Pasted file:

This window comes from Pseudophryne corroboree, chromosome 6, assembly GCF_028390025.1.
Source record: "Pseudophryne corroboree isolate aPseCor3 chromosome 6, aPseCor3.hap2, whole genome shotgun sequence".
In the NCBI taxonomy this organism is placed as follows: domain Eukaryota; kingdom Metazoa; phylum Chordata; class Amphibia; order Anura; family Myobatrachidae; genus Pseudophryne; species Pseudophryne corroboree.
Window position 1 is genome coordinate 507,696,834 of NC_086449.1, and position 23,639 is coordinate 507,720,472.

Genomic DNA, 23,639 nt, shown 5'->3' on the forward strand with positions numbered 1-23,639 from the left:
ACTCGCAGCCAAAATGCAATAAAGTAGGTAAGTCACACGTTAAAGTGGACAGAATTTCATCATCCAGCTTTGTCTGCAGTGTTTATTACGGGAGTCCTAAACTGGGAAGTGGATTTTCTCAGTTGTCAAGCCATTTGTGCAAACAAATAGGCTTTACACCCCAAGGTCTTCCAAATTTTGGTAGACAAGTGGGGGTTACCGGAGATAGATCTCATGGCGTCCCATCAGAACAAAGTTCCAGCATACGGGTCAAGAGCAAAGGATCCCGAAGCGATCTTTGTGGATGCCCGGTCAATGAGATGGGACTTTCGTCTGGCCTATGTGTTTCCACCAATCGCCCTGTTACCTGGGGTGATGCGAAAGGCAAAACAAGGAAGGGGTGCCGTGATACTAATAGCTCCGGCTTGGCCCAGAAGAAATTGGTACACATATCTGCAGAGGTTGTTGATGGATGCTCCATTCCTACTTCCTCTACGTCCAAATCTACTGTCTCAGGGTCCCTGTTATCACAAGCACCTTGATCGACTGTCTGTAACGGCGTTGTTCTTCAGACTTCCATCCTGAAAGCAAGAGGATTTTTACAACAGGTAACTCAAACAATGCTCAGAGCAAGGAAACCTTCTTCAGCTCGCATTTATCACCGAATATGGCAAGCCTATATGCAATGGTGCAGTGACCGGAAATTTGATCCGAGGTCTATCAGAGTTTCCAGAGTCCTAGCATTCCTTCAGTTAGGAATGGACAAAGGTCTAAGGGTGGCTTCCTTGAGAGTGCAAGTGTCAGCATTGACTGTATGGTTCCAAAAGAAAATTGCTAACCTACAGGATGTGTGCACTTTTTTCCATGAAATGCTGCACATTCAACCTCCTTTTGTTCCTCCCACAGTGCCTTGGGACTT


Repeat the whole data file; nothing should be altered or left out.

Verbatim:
This window comes from Pseudophryne corroboree, chromosome 6, assembly GCF_028390025.1.
Source record: "Pseudophryne corroboree isolate aPseCor3 chromosome 6, aPseCor3.hap2, whole genome shotgun sequence".
In the NCBI taxonomy this organism is placed as follows: domain Eukaryota; kingdom Metazoa; phylum Chordata; class Amphibia; order Anura; family Myobatrachidae; genus Pseudophryne; species Pseudophryne corroboree.
Window position 1 is genome coordinate 507,696,834 of NC_086449.1, and position 23,639 is coordinate 507,720,472.

Genomic DNA, 23,639 nt, shown 5'->3' on the forward strand with positions numbered 1-23,639 from the left:
ACTCGCAGCCAAAATGCAATAAAGTAGGTAAGTCACACGTTAAAGTGGACAGAATTTCATCATCCAGCTTTGTCTGCAGTGTTTATTACGGGAGTCCTAAACTGGGAAGTGGATTTTCTCAGTTGTCAAGCCATTTGTGCAAACAAATAGGCTTTACACCCCAAGGTCTTCCAAATTTTGGTAGACAAGTGGGGGTTACCGGAGATAGATCTCATGGCGTCCCATCAGAACAAAGTTCCAGCATACGGGTCAAGAGCAAAGGATCCCGAAGCGATCTTTGTGGATGCCCGGTCAATGAGATGGGACTTTCGTCTGGCCTATGTGTTTCCACCAATCGCCCTGTTACCTGGGGTGATGCGAAAGGCAAAACAAGGAAGGGGTGCCGTGATACTAATAGCTCCGGCTTGGCCCAGAAGAAATTGGTACACATATCTGCAGAGGTTGTTGATGGATGCTCCATTCCTACTTCCTCTACGTCCAAATCTACTGTCTCAGGGTCCCTGTTATCACAAGCACCTTGATCGACTGTCTGTAACGGCGTTGTTCTTCAGACTTCCATCCTGAAAGCAAGAGGATTTTTACAACAGGTAACTCAAACAATGCTCAGAGCAAGGAAACCTTCTTCAGCTCGCATTTATCACCGAATATGGCAAGCCTATATGCAATGGTGCAGTGACCGGAAATTTGATCCGAGGTCTATCAGAGTTTCCAGAGTCCTAGCATTCCTTCAGTTAGGAATGGACAAAGGTCTAAGGGTGGCTTCCTTGAGAGTGCAAGTGTCAGCATTGACTGTATGGTTCCAAAAGAAAATTGCTAACCTACAGGATGTGTGCACTTTTTTCCATGAAATGCTGCACATTCAACCTCCTTTTGTTCCTCCCACAGTGCCTTGGGACTT